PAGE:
Nine agribusiness entrepreneurs have been awarded a share of $150,000 in the latest round of the S.C. Department of Agriculture’s Agribusiness Center for Research and Entrepreneurship funding.
The businesses range from an oyster and mushroom farm to a mobile coffee truck and include the most agribusinesses focused on sustainability in the program’s history, according to a news release. Of the awardees, five had previously participated in ACRE’s Agribusiness Planning Curriculum program for beginning entrepreneurs.
SCDA founded ACRE in 2018 to help identify and nurture agribusiness innovation.
“We are excited to see agribusinesses who previously participated in our Curriculum Program now being able to pursue more funding resources under the Advanced Program,” Kyle Player, ACRE executive director, said in the release.
Fourteen finalists pitched business plans to a panel of judges who selected the winners based on business plans, a video pitch and need for capital.
“ACRE does a phenomenal job of helping homegrown agribusinesses advance their operations through funding and industry connections,” S.C. Commissioner of Agriculture Hugh Weathers said. “I look forward to seeing how these entrepreneurs’ success impacts South Carolina’s agriculture industry.”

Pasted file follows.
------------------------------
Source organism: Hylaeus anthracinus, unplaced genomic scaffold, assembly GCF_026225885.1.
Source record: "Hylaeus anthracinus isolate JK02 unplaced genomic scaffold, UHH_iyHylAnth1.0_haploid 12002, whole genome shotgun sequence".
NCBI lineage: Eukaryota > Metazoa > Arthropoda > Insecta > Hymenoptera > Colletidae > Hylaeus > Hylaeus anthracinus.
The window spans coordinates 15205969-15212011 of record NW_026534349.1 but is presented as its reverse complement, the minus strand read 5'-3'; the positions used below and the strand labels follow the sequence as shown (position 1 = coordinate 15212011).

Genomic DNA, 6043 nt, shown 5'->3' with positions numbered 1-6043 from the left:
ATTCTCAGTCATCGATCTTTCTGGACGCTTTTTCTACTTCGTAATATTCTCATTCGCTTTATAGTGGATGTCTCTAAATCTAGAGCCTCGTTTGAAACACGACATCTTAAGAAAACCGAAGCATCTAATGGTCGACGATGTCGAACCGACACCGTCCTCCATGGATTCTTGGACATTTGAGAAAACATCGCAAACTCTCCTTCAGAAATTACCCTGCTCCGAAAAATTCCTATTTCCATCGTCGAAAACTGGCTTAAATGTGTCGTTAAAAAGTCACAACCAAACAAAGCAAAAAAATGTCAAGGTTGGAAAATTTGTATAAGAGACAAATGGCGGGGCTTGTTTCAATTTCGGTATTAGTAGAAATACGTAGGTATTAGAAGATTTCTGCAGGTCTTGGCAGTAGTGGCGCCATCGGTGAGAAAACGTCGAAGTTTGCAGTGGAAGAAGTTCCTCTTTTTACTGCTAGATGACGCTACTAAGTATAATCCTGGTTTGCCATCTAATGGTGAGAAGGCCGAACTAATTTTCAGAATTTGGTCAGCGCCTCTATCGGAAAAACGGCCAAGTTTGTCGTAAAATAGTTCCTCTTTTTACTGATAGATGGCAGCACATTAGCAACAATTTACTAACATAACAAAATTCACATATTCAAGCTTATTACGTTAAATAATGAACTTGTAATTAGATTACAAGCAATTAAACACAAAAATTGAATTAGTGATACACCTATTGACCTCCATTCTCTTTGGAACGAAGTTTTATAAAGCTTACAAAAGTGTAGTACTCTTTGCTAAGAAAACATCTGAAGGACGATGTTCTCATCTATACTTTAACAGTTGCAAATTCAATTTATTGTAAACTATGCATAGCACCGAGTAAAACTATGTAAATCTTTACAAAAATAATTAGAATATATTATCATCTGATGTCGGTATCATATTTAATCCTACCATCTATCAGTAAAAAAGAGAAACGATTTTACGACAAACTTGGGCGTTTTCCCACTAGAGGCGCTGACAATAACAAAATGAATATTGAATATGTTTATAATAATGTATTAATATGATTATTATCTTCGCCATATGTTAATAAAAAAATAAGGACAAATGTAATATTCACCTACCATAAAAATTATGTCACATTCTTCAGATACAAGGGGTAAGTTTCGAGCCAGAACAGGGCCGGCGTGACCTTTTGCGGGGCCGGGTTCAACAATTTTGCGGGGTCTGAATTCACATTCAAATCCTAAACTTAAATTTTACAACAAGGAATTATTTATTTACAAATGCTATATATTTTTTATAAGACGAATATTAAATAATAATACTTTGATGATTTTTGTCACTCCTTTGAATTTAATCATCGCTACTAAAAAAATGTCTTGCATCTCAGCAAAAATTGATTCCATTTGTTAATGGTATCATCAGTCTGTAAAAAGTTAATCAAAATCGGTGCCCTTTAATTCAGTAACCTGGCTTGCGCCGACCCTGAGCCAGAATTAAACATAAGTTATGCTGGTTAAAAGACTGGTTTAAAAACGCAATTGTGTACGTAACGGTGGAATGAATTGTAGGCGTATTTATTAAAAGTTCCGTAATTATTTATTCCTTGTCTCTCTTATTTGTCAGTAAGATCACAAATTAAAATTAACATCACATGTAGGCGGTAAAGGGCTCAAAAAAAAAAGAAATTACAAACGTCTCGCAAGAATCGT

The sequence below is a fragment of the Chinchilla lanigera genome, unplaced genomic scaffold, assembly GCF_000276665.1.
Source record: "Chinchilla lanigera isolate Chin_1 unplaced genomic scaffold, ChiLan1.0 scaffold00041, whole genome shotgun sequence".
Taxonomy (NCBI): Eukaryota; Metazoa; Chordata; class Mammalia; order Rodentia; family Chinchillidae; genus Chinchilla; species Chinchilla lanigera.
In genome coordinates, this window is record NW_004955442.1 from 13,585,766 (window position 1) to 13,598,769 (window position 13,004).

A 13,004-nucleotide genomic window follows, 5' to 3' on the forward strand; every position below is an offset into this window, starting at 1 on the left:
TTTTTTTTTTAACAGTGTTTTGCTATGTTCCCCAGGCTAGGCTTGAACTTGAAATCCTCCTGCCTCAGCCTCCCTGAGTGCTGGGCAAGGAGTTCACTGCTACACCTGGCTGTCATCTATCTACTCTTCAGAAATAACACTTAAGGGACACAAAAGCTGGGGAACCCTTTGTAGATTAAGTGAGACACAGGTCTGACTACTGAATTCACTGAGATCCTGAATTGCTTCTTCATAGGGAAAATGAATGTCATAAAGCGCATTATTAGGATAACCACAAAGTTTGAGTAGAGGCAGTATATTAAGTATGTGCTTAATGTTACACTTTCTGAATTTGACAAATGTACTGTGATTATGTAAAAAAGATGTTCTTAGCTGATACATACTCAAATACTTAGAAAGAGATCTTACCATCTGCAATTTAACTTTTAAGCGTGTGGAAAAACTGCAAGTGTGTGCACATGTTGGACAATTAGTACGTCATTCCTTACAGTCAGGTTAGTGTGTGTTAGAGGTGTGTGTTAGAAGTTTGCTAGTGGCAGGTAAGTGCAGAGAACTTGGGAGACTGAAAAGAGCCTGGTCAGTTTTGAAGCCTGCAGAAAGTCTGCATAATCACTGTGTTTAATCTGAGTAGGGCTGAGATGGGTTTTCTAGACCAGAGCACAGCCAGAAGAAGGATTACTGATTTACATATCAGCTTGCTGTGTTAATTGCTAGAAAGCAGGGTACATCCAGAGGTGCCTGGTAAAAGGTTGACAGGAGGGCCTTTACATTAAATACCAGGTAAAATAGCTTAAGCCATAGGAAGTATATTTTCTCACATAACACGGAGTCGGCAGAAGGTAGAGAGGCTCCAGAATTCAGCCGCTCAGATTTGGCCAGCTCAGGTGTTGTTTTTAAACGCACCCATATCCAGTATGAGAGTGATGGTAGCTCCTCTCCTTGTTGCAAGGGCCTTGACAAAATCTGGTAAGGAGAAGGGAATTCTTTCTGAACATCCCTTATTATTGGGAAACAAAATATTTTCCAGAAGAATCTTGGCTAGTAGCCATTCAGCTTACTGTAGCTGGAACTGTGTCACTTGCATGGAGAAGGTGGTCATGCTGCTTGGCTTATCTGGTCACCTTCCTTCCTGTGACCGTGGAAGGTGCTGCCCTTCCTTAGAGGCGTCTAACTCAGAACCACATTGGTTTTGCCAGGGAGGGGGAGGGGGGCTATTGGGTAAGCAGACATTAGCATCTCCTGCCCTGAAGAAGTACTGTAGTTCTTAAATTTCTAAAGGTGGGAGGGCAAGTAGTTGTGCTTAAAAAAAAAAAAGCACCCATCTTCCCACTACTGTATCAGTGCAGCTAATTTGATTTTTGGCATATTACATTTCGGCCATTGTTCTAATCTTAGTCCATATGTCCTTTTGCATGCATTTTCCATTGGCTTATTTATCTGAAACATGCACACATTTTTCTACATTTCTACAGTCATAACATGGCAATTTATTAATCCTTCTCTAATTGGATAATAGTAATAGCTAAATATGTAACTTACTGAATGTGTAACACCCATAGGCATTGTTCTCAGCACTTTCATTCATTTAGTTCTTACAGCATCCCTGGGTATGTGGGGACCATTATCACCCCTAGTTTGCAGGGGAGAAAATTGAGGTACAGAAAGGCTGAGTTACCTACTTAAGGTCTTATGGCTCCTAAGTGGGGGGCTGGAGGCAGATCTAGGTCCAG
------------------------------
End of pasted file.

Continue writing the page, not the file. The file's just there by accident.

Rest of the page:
This year’s winners, representing seven S.C. counties are:
- Earth People Farms, based in Beaufort County, is owned by sister and brother duo Najmah and Glen Thomas, whose product lines include a collection of herbs and herbal products in the tradition of their African and Gullah/Geechee heritage.
- Harleston Towles is the owner of Rooting Down Farms, The Twenty Bag, and his newest business venture, Sandy Point Citrus. Towles plans to grow specialty citrus fruits including Meyer lemons, ruby red grapefruits, and satsuma mandarin oranges in Charleston County.
- Marissa Paykos owns and operates 40-acre Whippoorwill Farms SC in Jasper County. Pork, chicken, eggs and vegetables are produced at the farm and agritourism.
- Lightning Rock Land & Cattle, a veteran- and woman-owned, 142-acre farm in Charleston County, is owned by husband and wife Trey and Corrine Wright. The farm focuses focus on land regeneration, carbon sequestration, and raising heritage breed cattle in an environmentally friendly way.
- Jay and Rose Lewis have operated Rebecca Farms in Florence County since 2010. The vertically integrated operation grows high-quality, affordable oyster and shiitake mushrooms.
- In Dorchester County, Rita Bachmann began Rita’s Roots Backyard Harvest in 2011 as an organic garden consultation service. Now the full-service operation includes a nursery division that supplies high-quality, seasonal vegetables, cut and pollinator flowers, and herb plants.
- Feast & Flora is a woman-owned commercial cut flower farm on Wadmalaw Island. Owner and lead designer Laura Mewbourn also has a brick-and-mortar design studio in Charleston.
- Rambling Rosa Farms is a seven-acre farm in Pickens County owned and operated by Brittany Arsiniega. The farm grows diversified vegetables using organic methods, rescues farm animals and offers educational classes and community events.
- The CoffeeLady31, a minority- and woman-owned business in Spartanburg County, began operations in a home kitchen. Owner Cecelia Miller now operates a mobile coffee truck as well as an apothecary and herb farm.